Today, I explain why there is a limit to how much unique continuity you can pile on to adaptations before you’re just not even adapting anything anymore.
This is the Cronin Theory of Pop Culture, a collection of positions I’ve collected over the years that I think hold pretty true.
WARNING! SOME SPOILER DISCUSSIONS AHEAD OF SOME RECENT MARVEL PROJECTS!
As I’ve written about a number of times in the past, I don’t particularly like it when comic book adaptations mock the very concepts of the comic books that they are adapting, which ties into a point I’ve made before, as well, which is perhaps don’t adapt something if you don’t actually like the thing that you’re adapting (note that the new hit film, Barbie, is filled with critiques of Barbie, but it clearly comes from a place of love and not, “Man, Barbie sucks, right?”).
However, I’ve notice a fascinating almost corollary to the idea of people hating the original concept so much that the adaptation is now extremely different from what it is adapting, and that is when the adaptations have added so much of their own continuity that, again, they really aren’t even doing any “adapting” anymore, as they are so far up their own…continuity.
That is what I think we are beginning to see with the Marvel Cinematic Universe, where there is starting to get so much continuity that is just specific to the MCU itself that it doesn’t even really resemble the comic book universe that it is adapting. A notable example for me was the recent Secret Invasion series, which is so far into the weeds on Nick Fury’s background with the Skrulls, including a marriage to a Skrull, that it really had nothing to do at all with ANY version of Marvel’s various Skrull versions (heck, at this point, Marvel Studios is specifically telling the writers to NOT read the comics), as it is all about the MCU continuity. And once you’ve gotten to that point, you’re starting to get really, really lost.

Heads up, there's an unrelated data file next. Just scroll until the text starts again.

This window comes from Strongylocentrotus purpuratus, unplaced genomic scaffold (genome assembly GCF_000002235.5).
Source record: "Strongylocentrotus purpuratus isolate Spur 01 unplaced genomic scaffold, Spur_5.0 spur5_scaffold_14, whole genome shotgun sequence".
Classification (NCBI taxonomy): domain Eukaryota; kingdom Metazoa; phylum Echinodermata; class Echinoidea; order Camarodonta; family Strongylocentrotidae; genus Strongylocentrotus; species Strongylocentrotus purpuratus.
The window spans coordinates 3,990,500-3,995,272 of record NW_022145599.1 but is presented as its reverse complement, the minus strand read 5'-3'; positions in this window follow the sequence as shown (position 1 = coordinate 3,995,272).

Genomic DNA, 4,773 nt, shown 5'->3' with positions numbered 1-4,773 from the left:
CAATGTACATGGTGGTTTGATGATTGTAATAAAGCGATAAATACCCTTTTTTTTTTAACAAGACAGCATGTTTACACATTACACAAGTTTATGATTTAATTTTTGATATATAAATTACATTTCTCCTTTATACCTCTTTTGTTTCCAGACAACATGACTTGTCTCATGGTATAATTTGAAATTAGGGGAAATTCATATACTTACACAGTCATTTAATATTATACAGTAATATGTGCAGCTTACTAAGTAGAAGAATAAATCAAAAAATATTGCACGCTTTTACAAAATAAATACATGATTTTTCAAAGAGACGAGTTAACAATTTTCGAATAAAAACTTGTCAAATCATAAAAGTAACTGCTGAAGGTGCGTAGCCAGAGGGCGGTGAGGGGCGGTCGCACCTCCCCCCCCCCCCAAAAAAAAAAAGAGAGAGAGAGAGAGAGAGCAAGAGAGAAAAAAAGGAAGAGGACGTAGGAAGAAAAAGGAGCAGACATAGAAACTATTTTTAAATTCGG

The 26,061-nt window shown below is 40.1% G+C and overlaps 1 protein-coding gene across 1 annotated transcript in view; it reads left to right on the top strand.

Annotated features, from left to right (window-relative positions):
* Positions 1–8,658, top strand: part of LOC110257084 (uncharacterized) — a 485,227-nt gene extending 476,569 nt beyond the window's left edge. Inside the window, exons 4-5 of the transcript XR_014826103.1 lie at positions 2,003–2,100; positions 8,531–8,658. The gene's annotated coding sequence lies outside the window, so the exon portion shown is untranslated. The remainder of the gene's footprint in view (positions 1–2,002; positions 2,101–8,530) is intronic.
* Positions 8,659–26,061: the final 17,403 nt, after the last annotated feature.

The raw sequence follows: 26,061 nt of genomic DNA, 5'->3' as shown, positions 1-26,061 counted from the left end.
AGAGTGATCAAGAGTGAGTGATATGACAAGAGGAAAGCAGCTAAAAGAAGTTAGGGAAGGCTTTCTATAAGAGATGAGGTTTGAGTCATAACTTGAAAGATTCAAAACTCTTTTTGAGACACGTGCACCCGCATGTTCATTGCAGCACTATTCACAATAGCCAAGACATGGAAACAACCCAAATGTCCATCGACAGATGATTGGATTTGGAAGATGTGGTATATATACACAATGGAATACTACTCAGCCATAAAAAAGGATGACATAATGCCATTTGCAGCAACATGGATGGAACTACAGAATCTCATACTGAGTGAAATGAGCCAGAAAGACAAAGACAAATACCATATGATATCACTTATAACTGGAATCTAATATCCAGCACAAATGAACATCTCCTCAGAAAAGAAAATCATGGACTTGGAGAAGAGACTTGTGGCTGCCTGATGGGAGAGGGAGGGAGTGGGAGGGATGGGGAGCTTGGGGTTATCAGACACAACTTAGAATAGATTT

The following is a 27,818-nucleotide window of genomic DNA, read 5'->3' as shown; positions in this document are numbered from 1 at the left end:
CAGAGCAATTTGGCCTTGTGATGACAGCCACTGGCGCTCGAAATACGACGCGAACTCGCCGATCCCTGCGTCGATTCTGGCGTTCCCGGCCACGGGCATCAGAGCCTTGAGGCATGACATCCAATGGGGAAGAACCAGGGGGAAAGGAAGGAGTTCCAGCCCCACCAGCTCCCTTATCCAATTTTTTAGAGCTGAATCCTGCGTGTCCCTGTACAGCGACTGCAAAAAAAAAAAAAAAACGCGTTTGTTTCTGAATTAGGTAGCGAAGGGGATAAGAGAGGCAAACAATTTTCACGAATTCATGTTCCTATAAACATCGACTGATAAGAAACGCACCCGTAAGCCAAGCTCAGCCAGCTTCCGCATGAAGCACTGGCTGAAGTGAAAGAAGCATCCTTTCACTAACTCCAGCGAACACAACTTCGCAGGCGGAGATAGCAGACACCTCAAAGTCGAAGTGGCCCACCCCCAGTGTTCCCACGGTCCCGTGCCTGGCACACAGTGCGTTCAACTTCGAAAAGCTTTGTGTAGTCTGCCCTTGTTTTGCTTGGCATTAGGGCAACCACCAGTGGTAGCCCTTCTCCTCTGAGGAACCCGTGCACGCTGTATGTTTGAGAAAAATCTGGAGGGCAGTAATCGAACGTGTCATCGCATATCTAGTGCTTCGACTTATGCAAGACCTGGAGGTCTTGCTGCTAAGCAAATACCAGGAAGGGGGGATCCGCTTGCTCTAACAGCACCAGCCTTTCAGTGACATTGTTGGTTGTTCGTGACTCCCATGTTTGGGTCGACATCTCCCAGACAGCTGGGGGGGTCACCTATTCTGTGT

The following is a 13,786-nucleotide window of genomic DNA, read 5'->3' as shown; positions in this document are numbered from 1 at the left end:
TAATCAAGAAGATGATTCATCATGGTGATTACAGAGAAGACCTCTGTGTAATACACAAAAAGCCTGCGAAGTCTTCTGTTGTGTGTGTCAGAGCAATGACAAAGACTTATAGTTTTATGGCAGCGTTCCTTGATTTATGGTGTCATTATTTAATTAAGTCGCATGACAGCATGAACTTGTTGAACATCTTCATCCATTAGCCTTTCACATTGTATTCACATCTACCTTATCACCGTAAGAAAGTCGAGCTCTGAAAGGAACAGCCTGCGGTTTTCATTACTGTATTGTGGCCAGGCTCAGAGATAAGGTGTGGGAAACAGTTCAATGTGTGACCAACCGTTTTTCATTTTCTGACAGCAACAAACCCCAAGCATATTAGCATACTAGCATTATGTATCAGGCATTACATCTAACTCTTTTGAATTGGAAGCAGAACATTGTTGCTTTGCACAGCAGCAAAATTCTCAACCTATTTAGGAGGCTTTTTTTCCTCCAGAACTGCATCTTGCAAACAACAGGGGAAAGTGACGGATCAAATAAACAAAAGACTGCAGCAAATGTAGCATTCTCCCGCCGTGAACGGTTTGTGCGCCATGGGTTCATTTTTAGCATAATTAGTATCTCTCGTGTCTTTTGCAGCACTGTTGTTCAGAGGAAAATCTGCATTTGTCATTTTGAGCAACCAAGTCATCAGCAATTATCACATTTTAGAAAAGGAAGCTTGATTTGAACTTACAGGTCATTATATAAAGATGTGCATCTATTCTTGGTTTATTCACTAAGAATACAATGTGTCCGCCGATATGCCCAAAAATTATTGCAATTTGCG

Like all of the plots revolving around “The Blip,” or the fact that it is 2025 in the MCU for some dumb reason, or the fact that we’re now going to have a giant Celestial island playing into the plots of later films.
What it reminds me of is the Ultimate Universe, which was based on the idea of adapting the classic Marvel characters, only with a continuity-free twist. However, after a few year (and one Ultimatum crossover), you had stuff like Ultimate Comics: X-Men, where the X-Men consist of Rogue, Kitty Pryde, Storm, Iceman, a newly invented son of Wolverine, Liz freaking Allan as a female Human Torch, and freaking PLANTMAN (granted, they didn’t call him Plantman in this universe, but still) and live in magic trees…
When you’ve become so divorced from the original material due to the distinctive continuity that you’ve created for your adaptation universe, you’re barely even doing adaptations anymore, you’re just caught up in the weeds of your own thing, and I think that that is a major detriment to the stories being told, when there are so many great Marvel stories still left to be adapted.